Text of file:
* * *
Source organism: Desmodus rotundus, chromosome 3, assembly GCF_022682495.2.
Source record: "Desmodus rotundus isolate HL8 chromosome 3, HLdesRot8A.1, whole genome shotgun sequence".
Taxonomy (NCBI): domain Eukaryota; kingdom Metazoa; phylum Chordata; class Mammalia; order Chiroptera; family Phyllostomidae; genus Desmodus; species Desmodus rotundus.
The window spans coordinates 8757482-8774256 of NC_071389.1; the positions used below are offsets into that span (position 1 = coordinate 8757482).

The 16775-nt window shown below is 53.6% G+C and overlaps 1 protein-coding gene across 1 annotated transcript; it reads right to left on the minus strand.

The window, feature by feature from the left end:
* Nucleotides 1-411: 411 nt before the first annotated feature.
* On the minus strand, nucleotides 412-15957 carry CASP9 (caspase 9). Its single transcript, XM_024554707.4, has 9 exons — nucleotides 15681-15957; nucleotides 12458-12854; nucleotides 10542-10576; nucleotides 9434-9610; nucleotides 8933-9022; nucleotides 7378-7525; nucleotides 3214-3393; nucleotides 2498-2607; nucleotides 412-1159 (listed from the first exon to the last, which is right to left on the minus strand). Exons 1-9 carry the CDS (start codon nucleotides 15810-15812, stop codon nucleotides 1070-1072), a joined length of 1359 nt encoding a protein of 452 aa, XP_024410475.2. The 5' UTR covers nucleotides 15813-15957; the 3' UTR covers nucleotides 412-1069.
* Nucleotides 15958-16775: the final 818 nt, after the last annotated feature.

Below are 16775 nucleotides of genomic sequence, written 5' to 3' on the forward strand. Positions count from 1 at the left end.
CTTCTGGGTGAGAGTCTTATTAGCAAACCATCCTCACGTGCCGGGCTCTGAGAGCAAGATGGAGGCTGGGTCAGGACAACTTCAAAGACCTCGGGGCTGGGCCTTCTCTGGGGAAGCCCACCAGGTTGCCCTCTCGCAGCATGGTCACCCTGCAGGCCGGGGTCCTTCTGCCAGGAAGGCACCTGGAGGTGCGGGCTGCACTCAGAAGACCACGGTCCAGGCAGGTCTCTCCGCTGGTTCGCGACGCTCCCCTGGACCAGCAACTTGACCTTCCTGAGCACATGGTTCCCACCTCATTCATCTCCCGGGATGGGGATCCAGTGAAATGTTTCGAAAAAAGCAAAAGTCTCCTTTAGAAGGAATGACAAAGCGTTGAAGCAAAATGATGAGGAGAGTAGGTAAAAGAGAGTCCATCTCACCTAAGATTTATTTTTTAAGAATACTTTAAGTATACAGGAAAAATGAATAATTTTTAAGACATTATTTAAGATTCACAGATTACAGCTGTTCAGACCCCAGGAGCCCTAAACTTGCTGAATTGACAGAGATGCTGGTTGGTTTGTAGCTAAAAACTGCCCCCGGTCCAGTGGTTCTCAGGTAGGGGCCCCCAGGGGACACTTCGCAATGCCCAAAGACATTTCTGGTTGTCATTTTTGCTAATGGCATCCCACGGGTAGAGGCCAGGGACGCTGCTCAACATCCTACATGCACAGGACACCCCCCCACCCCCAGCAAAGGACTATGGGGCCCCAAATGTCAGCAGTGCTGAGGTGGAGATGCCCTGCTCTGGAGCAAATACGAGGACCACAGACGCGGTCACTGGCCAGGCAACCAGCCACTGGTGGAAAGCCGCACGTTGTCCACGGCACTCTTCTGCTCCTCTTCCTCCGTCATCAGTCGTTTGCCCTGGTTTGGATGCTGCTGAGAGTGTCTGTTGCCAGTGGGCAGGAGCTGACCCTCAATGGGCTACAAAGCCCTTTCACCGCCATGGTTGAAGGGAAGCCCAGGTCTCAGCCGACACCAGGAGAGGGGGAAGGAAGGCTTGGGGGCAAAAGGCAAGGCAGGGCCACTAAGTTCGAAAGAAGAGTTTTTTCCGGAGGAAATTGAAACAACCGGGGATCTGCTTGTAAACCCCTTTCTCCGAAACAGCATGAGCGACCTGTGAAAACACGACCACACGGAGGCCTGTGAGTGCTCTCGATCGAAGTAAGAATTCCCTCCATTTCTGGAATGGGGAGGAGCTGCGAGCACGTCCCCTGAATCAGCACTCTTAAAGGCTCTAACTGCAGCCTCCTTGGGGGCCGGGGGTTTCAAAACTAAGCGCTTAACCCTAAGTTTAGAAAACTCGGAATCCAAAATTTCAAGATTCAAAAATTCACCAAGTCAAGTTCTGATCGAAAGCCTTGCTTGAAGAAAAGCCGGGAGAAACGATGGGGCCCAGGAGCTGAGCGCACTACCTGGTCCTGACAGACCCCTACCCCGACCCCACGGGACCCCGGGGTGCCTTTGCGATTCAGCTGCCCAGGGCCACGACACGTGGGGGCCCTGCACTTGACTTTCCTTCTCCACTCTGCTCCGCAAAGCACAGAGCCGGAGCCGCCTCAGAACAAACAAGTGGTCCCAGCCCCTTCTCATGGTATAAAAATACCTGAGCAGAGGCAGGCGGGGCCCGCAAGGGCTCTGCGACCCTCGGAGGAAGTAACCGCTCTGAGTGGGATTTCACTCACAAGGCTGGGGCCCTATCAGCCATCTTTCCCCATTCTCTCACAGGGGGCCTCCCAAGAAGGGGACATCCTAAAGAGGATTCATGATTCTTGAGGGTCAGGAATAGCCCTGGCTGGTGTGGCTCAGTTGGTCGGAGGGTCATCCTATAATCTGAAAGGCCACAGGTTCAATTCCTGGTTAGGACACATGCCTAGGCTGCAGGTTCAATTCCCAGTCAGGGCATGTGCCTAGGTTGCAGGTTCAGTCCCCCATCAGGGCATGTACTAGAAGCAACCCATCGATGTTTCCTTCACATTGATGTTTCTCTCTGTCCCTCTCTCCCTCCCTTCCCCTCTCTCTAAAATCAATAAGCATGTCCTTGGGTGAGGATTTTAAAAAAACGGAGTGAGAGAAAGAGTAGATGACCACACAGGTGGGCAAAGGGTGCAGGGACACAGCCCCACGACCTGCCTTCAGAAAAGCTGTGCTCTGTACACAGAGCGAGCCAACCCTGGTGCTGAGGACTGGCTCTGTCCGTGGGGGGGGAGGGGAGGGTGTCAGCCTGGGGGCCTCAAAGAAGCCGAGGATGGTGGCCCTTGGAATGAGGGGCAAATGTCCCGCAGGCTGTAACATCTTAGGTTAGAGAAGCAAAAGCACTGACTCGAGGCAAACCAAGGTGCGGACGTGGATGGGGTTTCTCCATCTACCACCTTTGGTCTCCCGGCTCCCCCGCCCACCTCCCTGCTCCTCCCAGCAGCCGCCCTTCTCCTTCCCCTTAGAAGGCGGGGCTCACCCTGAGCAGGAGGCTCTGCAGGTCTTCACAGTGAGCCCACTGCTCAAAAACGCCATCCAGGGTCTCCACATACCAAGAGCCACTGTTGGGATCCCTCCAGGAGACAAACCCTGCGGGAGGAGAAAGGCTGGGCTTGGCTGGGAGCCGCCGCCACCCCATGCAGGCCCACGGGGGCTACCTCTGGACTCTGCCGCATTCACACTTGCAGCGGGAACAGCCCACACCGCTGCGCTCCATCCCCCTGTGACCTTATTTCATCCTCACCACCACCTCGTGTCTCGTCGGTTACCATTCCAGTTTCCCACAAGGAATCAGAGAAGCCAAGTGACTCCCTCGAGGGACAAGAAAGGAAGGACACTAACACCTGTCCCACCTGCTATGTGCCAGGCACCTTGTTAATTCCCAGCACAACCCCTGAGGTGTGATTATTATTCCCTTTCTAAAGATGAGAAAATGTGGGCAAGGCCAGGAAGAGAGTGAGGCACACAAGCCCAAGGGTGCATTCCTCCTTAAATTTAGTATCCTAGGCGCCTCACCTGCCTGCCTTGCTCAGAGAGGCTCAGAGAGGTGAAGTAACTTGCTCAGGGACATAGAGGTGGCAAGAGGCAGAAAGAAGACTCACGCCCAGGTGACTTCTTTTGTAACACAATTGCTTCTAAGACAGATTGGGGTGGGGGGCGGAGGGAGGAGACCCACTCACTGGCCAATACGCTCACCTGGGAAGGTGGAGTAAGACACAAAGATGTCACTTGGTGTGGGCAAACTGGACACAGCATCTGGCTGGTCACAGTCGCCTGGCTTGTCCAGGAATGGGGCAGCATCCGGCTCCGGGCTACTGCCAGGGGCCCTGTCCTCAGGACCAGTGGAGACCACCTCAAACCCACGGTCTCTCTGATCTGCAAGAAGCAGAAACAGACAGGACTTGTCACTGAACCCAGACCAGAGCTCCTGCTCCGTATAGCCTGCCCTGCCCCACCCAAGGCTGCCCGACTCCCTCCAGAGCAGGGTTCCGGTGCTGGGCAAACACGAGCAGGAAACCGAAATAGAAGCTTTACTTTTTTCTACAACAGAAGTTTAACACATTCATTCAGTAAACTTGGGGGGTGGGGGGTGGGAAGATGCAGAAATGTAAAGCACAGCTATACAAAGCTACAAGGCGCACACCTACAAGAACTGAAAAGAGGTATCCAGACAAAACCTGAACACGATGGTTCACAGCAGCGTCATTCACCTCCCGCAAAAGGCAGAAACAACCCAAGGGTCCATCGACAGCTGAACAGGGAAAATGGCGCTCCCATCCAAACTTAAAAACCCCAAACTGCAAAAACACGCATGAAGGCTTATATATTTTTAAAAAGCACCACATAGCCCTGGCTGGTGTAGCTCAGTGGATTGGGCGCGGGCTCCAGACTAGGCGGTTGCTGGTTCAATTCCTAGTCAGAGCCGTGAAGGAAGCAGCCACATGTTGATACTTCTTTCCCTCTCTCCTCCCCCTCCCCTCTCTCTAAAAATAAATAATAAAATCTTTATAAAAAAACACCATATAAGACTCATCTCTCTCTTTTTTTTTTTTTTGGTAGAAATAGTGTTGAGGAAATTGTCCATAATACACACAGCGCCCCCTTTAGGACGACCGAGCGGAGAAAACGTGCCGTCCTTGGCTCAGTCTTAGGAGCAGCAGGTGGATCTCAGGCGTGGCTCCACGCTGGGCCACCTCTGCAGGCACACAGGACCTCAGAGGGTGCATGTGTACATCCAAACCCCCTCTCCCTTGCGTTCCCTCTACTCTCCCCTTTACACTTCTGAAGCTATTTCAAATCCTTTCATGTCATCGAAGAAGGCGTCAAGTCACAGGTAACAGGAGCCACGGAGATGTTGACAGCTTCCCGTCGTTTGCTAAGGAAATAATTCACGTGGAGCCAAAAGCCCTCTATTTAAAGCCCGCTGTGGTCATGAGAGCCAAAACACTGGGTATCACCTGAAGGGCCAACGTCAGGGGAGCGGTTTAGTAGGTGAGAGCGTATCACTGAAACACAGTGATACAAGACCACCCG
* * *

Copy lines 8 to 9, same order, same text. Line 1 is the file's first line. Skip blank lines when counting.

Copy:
* On the minus strand, nucleotides 412-15957 carry CASP9 (caspase 9). Its single transcript, XM_024554707.4, has 9 exons — nucleotides 15681-15957; nucleotides 12458-12854; nucleotides 10542-10576; nucleotides 9434-9610; nucleotides 8933-9022; nucleotides 7378-7525; nucleotides 3214-3393; nucleotides 2498-2607; nucleotides 412-1159 (listed from the first exon to the last, which is right to left on the minus strand). Exons 1-9 carry the CDS (start codon nucleotides 15810-15812, stop codon nucleotides 1070-1072), a joined length of 1359 nt encoding a protein of 452 aa, XP_024410475.2. The 5' UTR covers nucleotides 15813-15957; the 3' UTR covers nucleotides 412-1069.
* Nucleotides 15958-16775: the final 818 nt, after the last annotated feature.